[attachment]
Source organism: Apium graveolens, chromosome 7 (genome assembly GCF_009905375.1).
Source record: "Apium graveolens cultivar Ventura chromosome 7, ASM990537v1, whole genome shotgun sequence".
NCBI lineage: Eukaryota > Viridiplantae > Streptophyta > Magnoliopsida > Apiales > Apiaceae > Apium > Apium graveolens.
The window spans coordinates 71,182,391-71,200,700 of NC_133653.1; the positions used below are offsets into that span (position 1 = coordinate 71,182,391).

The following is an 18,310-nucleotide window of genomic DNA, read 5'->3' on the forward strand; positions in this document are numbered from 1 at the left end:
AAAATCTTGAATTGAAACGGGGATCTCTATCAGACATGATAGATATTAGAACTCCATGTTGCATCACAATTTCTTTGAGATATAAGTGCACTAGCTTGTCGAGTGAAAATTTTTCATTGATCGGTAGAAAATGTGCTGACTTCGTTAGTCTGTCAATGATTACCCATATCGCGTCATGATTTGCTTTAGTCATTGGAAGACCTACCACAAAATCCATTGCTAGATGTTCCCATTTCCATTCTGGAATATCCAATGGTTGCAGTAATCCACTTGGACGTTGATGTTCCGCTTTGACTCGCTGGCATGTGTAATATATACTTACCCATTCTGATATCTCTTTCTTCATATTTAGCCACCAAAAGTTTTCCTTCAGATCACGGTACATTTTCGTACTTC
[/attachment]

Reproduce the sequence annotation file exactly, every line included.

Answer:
Source organism: Apium graveolens, chromosome 7 (genome assembly GCF_009905375.1).
Source record: "Apium graveolens cultivar Ventura chromosome 7, ASM990537v1, whole genome shotgun sequence".
NCBI lineage: Eukaryota > Viridiplantae > Streptophyta > Magnoliopsida > Apiales > Apiaceae > Apium > Apium graveolens.
The window spans coordinates 71,182,391-71,200,700 of NC_133653.1; the positions used below are offsets into that span (position 1 = coordinate 71,182,391).

The following is an 18,310-nucleotide window of genomic DNA, read 5'->3' on the forward strand; positions in this document are numbered from 1 at the left end:
AAAATCTTGAATTGAAACGGGGATCTCTATCAGACATGATAGATATTAGAACTCCATGTTGCATCACAATTTCTTTGAGATATAAGTGCACTAGCTTGTCGAGTGAAAATTTTTCATTGATCGGTAGAAAATGTGCTGACTTCGTTAGTCTGTCAATGATTACCCATATCGCGTCATGATTTGCTTTAGTCATTGGAAGACCTACCACAAAATCCATTGCTAGATGTTCCCATTTCCATTCTGGAATATCCAATGGTTGCAGTAATCCACTTGGACGTTGATGTTCCGCTTTGACTCGCTGGCATGTGTAATATATACTTACCCATTCTGATATCTCTTTCTTCATATTTAGCCACCAAAAGTTTTCCTTCAGATCACGGTACATTTTCGTACTTC